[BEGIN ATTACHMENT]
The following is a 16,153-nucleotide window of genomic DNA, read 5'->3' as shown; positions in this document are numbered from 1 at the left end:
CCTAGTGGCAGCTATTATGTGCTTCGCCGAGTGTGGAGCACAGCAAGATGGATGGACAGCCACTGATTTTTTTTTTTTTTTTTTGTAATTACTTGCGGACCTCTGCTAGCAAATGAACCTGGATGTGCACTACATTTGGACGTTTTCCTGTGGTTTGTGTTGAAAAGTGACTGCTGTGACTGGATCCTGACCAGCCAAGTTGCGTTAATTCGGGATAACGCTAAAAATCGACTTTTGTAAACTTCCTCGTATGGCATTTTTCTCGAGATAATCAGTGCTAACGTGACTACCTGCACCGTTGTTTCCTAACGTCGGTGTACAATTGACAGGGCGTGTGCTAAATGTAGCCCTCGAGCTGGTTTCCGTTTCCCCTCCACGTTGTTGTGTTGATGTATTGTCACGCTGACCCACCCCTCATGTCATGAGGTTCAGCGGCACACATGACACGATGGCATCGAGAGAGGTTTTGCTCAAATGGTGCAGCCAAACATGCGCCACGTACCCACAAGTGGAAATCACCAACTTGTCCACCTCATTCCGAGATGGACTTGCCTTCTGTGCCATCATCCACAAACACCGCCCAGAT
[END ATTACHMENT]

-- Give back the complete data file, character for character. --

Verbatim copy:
The following is a 16,153-nucleotide window of genomic DNA, read 5'->3' as shown; positions in this document are numbered from 1 at the left end:
CCTAGTGGCAGCTATTATGTGCTTCGCCGAGTGTGGAGCACAGCAAGATGGATGGACAGCCACTGATTTTTTTTTTTTTTTTTTGTAATTACTTGCGGACCTCTGCTAGCAAATGAACCTGGATGTGCACTACATTTGGACGTTTTCCTGTGGTTTGTGTTGAAAAGTGACTGCTGTGACTGGATCCTGACCAGCCAAGTTGCGTTAATTCGGGATAACGCTAAAAATCGACTTTTGTAAACTTCCTCGTATGGCATTTTTCTCGAGATAATCAGTGCTAACGTGACTACCTGCACCGTTGTTTCCTAACGTCGGTGTACAATTGACAGGGCGTGTGCTAAATGTAGCCCTCGAGCTGGTTTCCGTTTCCCCTCCACGTTGTTGTGTTGATGTATTGTCACGCTGACCCACCCCTCATGTCATGAGGTTCAGCGGCACACATGACACGATGGCATCGAGAGAGGTTTTGCTCAAATGGTGCAGCCAAACATGCGCCACGTACCCACAAGTGGAAATCACCAACTTGTCCACCTCATTCCGAGATGGACTTGCCTTCTGTGCCATCATCCACAAACACCGCCCAGAT